A senior minister in Ireland said that it is too soon for the two main parties in the country to form a coalition government.
Irelands parliament was cracked on Feb. 26 when voters ousted caretaker Prime Minister Enda Kenny's coalition from power without choosing a new one.
Enda Kenny's party remained as the biggest party in the parliament but once again does not have the majority.
Fianna Fail party is the only party left to form a coalition government with. However, members of both parties disagree with that move.
"There is real talking happening at the moment and it is with the independents, the smaller parties, it's premature I think at this stage to be talking to Fianna Fail," Health Minister Leo Varadkar of Fine Gael told broadcaster RTE.
"The talks that are happening this week are to see if we can find enough common ground to put together a broad-based minority that could then get the support of the Dail (parliament)."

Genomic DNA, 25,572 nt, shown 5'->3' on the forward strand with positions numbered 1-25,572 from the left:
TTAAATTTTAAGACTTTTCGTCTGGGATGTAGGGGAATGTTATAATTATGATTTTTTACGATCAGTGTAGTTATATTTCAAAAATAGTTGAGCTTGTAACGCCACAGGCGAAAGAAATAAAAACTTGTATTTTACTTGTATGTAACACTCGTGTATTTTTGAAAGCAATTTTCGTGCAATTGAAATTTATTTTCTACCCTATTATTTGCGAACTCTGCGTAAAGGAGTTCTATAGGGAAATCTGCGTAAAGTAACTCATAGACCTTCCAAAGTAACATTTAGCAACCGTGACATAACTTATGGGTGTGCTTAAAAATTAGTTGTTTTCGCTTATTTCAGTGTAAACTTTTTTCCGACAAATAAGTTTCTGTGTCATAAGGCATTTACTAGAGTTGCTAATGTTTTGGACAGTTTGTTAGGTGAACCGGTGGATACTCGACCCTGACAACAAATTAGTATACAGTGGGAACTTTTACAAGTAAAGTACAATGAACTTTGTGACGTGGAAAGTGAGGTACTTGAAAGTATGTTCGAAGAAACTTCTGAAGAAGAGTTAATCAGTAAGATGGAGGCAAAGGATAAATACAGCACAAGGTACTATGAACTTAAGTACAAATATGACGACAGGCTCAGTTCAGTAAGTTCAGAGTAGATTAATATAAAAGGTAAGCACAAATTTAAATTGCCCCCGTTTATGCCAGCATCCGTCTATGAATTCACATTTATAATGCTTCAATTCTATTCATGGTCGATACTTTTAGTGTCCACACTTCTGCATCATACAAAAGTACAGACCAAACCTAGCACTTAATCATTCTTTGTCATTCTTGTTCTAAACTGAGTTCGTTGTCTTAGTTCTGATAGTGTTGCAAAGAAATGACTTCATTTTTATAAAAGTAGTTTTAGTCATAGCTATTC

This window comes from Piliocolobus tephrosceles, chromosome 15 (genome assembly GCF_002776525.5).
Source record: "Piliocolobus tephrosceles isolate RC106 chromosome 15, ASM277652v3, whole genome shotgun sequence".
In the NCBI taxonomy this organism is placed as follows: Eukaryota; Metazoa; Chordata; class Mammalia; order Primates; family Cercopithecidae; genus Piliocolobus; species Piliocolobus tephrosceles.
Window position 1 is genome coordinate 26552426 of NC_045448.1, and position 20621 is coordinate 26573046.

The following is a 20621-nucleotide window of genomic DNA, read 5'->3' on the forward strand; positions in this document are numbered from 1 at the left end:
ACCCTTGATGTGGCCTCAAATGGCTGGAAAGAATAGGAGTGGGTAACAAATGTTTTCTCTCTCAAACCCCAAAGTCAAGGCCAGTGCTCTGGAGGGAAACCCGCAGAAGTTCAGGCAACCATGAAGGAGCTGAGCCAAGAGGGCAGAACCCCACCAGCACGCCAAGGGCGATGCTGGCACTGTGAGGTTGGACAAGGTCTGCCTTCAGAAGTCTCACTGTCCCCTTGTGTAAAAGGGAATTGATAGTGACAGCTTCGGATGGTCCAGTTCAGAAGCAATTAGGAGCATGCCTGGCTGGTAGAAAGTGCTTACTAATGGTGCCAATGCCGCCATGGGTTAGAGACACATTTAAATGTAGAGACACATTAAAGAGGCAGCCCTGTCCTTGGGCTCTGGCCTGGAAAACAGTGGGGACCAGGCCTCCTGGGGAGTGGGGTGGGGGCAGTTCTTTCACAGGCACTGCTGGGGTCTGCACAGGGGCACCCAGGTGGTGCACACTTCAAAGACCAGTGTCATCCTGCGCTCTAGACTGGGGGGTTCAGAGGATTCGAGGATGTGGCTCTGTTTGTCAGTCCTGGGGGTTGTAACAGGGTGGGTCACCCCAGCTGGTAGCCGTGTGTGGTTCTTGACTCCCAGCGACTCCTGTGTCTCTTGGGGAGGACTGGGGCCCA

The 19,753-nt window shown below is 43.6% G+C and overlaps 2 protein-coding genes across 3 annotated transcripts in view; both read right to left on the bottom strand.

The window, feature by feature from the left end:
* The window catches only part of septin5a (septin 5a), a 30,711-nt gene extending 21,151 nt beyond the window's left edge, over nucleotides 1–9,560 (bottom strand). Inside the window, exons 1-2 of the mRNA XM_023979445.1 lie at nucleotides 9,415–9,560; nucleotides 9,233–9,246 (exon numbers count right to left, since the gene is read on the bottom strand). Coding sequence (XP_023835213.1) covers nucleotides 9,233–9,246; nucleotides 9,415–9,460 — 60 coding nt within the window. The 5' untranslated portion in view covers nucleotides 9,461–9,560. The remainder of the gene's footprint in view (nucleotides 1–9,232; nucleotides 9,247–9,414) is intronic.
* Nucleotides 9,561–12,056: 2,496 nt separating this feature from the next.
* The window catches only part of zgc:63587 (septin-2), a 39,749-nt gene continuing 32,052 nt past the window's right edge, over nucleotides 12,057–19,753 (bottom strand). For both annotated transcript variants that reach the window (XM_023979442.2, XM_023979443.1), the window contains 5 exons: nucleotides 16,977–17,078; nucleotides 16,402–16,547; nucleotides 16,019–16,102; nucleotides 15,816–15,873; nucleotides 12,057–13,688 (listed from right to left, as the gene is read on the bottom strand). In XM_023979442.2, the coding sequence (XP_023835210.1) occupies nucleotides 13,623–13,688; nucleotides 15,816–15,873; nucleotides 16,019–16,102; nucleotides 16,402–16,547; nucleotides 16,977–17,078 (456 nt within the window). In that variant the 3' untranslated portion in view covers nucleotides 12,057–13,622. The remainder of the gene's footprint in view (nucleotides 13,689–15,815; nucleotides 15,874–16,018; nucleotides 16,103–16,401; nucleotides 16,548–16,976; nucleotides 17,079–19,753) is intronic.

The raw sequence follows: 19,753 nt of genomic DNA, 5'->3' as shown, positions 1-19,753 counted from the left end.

Kenny and Fianna Fail leader Micheal Martin, whose party has seven fewer seats than Fine Gael's 50 in the 157-seat chamber, both lost parliamentary votes for prime minister by a wide margin last week. Another vote is expected on April 6.
"I know some people are suggesting some sort of Eurovision (Song Contest) style beauty contest. That's not how it works, that somehow the person that gets the highest number of votes, even if they lose, has some sort of moral authority to lead a minority government," Varadkar said.
"You either win it or you don't."
According to analysts a second election could make Ireland more vulnerable to a similar 'Brexit' referendum in June.